“For all these reasons, there is no symmetrical effect of covid infection on the fertility of women and men. At the moment, men are more endangered, but in general, the effect is small. It refers only to prolonged and severe forms of the disease. Male reproduction compared to female is a process that is renewed. It is only important that during that infection, there is no permanent destruction of the noble testicular tissue “, emphasizes Professor Dr. Ana Mitrović Jovanović.

Men’s reproductive ability is restored

Men, unlike women whose biological reproductive ability declines after the age of 40, can be fertile at the age of 50, 60 and older. They reduce fertility with age, but it does not stop in the same way as in women when they enter menopause.

Spermogenesis regenerates. The process of sperm production in the testicles is 73 days. Which means that after that time, a new spermatogenesis should start, so if the spermogram is worse after the covid infection, it should not bring a negative prognostic effect and additionally raise the tension “, notes the guest of the Morning Program.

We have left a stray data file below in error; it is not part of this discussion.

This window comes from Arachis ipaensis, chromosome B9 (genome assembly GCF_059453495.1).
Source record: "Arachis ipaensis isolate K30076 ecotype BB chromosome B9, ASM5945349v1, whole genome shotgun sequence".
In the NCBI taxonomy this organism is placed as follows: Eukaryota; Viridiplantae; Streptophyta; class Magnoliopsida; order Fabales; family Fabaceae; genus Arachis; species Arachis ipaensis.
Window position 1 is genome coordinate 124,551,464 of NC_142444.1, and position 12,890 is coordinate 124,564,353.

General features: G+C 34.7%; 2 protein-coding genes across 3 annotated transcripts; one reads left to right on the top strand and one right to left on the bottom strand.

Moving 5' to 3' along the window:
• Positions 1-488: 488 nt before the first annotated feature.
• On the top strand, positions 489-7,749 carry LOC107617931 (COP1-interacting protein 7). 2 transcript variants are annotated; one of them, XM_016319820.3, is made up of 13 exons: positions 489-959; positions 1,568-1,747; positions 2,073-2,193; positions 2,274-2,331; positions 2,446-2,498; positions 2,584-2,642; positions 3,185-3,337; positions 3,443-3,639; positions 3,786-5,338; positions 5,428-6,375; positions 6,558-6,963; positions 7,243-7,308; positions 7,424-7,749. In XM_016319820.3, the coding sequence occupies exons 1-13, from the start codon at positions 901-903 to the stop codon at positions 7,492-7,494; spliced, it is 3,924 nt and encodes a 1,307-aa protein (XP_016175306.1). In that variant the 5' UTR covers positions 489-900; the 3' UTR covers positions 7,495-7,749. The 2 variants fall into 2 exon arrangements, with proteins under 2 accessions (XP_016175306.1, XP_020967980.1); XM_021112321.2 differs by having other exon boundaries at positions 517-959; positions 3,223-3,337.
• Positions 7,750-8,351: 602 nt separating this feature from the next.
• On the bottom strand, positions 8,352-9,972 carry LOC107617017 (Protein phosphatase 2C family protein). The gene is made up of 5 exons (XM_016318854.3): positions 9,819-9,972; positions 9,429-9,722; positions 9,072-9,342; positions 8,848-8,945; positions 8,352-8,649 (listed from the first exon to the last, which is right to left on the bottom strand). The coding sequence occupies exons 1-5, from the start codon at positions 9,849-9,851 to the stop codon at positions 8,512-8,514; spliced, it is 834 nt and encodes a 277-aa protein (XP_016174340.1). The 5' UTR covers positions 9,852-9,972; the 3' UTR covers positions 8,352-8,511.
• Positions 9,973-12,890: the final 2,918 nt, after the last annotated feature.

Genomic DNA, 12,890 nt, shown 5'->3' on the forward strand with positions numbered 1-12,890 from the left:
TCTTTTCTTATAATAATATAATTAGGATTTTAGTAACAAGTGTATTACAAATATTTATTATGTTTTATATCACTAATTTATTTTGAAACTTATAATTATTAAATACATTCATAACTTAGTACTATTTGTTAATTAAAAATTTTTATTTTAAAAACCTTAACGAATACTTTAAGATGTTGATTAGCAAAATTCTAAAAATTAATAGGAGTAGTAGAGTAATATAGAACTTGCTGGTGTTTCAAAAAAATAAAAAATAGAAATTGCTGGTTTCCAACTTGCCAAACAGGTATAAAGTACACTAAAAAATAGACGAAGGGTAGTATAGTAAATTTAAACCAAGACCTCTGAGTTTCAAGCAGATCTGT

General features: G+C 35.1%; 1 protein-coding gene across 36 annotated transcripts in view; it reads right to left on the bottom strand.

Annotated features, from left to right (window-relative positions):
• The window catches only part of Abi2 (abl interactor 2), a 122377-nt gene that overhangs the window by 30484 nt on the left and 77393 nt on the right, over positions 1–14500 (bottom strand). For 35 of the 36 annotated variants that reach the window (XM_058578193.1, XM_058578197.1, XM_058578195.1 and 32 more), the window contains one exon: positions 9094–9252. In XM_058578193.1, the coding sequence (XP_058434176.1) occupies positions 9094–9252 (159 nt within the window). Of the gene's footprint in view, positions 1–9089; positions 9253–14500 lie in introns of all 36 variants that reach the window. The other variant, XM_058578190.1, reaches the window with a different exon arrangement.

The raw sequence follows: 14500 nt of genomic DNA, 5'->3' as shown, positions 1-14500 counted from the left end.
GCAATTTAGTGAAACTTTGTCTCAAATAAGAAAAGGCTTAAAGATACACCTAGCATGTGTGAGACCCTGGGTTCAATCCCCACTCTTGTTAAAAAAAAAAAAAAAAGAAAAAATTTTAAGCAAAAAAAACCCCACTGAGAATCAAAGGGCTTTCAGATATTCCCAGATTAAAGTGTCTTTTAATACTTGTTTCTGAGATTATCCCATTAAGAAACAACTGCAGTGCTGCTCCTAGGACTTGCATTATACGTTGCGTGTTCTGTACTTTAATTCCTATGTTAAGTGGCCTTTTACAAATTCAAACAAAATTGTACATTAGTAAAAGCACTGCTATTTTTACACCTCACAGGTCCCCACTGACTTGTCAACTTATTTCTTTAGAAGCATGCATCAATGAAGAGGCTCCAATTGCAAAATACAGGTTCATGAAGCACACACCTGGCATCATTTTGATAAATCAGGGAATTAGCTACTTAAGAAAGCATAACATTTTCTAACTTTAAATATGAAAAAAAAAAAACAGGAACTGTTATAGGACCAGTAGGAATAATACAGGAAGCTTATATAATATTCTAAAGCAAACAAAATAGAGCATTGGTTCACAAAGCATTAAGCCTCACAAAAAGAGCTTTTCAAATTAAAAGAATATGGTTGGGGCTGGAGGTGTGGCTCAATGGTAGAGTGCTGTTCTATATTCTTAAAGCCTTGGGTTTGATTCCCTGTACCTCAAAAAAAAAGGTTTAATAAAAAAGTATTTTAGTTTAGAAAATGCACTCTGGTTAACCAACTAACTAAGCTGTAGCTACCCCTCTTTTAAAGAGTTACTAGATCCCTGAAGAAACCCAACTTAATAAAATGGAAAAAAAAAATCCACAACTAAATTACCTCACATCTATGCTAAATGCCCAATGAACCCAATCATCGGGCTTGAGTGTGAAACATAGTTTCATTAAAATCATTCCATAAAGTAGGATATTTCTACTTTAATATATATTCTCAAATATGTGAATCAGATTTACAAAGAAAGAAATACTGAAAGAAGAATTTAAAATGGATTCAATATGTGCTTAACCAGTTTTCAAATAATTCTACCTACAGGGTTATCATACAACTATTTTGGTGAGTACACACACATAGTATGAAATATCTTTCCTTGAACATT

“It is only necessary to repeat the spermogram in two and a half, three months, and then every six months, with high doses of vitamins, which we have been talking about for months, and adequate therapy,” the doctor added.

That is why all the studies presented so far are still of limited importance because there is still no data on whether those patients who had a bad spermogram after covid, and had a good or bad spermogram before the infection, or whether it is the effect of kovid. Also, it is not known how long that influence on spermatogenesis will last, which will only be known in a year or two, the doctor emphasizes.

“At this moment, we only know that kovid affects active infection. To reduce fertility, as well as two and a half months after infection. “After three to four months, when a person is completely cured, if he leads a healthy life and applies a hygienic-dietary regime, it can be expected that the process of spermatogenesis will be completely regenerated.”

That is why it is important to protect this population with the vaccine in order to preserve their reproductive health.